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Functions and Methods

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Python is an object-oriented language, but it provides both a class definition structure for object-oriented programming and standalone functions for procedural programming. In addition, the standard features of Python have been extended with the use of modules. In this chapter, we introduce the use of functions and modules in Python.


A function in Python is similar to a static method in Java. That is, they are defined and used independent of an object. The main difference is that Python functions are not defined within a class.

Built-in Functions

Some functions are very common and are part of the Python language itself These built-in functions are considered to be global to the program. Thus, they are always available and can be invoked using only the function name.

# Compute the absolute value of the integer x
y = abs( x )

Python provides a number of built-in functions which will be introduced and described throughout the book.

Function Arguments

When passing parameters to a function, the reference to the object is passed and not the value itself. This is the expected behavior since Python represents all data as objects and all variables contain references.

# Create a complex number with real value r and imaginary i.
z = complex( r, i )

Multiple parameters are separated with commas as in Java. If a function requires three arguments, then three values must be supplied. Python supports optional arguments which will be explored in a later section.

Parameter Types

Function definitions do not include parameter types as is required in Java. The first argument in the function call is passed to the first parameter in the function definition, the second argument to the second parameter and so on.

The programmer must be responsible and pass the correct argument types expected by the function. Some functions have been defined to check the type of data passed as arguments and will raise an exception if an incorrect data values are provided.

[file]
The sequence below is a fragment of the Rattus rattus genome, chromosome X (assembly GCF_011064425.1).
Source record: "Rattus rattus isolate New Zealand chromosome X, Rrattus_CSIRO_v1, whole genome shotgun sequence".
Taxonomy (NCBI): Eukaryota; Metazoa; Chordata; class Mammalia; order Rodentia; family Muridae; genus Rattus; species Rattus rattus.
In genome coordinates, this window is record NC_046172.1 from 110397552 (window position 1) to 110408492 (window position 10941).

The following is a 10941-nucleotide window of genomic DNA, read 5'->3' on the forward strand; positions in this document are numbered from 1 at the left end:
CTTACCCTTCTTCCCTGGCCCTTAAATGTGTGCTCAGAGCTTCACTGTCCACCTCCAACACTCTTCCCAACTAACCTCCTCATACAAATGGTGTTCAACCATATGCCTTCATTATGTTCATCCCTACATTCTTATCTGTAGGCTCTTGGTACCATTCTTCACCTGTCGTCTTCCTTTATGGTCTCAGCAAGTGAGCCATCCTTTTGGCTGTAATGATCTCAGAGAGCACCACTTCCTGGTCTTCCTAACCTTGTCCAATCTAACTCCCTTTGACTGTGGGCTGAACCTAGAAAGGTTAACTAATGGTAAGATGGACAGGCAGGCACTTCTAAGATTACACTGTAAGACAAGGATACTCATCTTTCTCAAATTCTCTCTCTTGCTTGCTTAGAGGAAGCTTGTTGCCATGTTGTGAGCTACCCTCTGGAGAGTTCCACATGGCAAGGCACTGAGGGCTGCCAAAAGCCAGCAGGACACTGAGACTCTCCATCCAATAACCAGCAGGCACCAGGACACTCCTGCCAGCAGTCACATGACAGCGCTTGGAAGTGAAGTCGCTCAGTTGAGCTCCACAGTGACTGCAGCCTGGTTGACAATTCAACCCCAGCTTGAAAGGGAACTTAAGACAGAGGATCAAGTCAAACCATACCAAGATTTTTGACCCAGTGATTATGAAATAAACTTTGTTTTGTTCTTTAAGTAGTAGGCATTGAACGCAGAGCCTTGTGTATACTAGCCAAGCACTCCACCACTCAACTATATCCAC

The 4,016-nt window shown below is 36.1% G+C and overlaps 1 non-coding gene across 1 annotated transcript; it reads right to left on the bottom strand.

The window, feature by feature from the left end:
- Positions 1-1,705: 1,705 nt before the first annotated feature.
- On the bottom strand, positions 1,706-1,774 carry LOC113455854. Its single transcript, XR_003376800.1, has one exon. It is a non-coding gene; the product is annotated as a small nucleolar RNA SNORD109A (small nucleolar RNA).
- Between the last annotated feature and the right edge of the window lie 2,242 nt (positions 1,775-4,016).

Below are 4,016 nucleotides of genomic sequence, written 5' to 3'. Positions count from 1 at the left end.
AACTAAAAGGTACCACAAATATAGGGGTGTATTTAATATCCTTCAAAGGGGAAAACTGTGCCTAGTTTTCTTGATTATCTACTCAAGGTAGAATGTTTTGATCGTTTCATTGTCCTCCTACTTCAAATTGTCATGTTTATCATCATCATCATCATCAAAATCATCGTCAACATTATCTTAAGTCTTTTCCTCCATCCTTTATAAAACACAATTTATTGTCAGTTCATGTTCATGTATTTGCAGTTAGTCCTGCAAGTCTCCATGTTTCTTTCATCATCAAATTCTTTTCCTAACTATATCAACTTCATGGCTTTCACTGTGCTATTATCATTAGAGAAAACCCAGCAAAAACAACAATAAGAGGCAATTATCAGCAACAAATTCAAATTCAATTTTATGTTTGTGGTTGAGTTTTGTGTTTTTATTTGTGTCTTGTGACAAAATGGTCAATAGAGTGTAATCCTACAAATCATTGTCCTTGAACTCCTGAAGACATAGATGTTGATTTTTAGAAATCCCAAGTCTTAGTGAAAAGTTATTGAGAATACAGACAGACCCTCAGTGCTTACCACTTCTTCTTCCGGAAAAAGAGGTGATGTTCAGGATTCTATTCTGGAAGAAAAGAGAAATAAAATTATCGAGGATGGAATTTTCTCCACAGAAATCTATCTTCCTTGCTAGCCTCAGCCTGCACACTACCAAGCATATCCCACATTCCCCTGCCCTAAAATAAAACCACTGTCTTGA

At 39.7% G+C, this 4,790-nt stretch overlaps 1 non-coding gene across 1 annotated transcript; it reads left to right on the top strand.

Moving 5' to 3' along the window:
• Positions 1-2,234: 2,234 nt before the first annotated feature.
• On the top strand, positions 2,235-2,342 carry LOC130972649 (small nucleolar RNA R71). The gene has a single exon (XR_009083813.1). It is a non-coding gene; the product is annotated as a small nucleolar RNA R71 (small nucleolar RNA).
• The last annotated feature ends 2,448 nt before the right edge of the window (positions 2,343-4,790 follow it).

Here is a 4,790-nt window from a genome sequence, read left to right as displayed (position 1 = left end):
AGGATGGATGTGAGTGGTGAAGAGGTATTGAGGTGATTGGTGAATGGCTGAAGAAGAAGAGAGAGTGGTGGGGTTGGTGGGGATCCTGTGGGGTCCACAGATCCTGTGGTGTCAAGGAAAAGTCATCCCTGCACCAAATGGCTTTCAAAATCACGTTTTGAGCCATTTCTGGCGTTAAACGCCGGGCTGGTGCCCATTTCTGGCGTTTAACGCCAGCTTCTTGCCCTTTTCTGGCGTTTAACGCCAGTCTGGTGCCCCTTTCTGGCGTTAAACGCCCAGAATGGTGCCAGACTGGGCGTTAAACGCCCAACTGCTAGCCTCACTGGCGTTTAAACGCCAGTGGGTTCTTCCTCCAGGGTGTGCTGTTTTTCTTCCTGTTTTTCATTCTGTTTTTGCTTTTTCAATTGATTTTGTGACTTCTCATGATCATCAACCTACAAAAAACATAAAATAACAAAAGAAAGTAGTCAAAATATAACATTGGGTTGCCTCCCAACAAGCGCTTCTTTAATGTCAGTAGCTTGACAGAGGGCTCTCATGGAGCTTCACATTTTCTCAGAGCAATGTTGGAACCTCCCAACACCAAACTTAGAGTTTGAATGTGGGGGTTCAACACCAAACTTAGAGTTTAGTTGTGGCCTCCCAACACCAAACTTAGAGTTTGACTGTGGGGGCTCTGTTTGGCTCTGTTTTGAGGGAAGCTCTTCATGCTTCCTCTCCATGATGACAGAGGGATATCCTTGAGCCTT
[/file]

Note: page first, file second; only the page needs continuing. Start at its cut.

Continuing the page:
Not having parameter types allows for the development of more powerful functions that can be used with many different data types.

Return Value

Some functions may return a single value. This value can be used or ignored depending on the purpose of the function. If a function returns a value, it will always be an object reference.


Python is a relatively small language but provides the necessary components for creating powerful programs. Additional functionality is available from various components in the Python Standard Library.

The Standard Library includes a number of functions and class definitions in which related components are organized into individual files called modules. A module is simply a Python source file containing various function and class definitions. These components can be used within a Python program via the import statement. To include the math module you would use

from math import *

at the top of your program file. While this appears to be similar to the Java statement

import java.util.*;

note that in Java, each class was stored in a separate file and a collection of classes comprised a package. The Java statement above makes all classes within the java.util package available for use in your Java program. The Python import statement, includes the named module and makes all definitions within a single module avaiable for use in your Python program.

To use a module function or class, you must import the module as described above and then simply specify the function or class name

from math import *
y = sqrt( x )

You can import individual components of a module and make them available within the current file using

from math import sqrt

This version includes the module, but only makes the sqrt() function available for use in your program. Python has a second variation to the import statement which works very much like the from/import version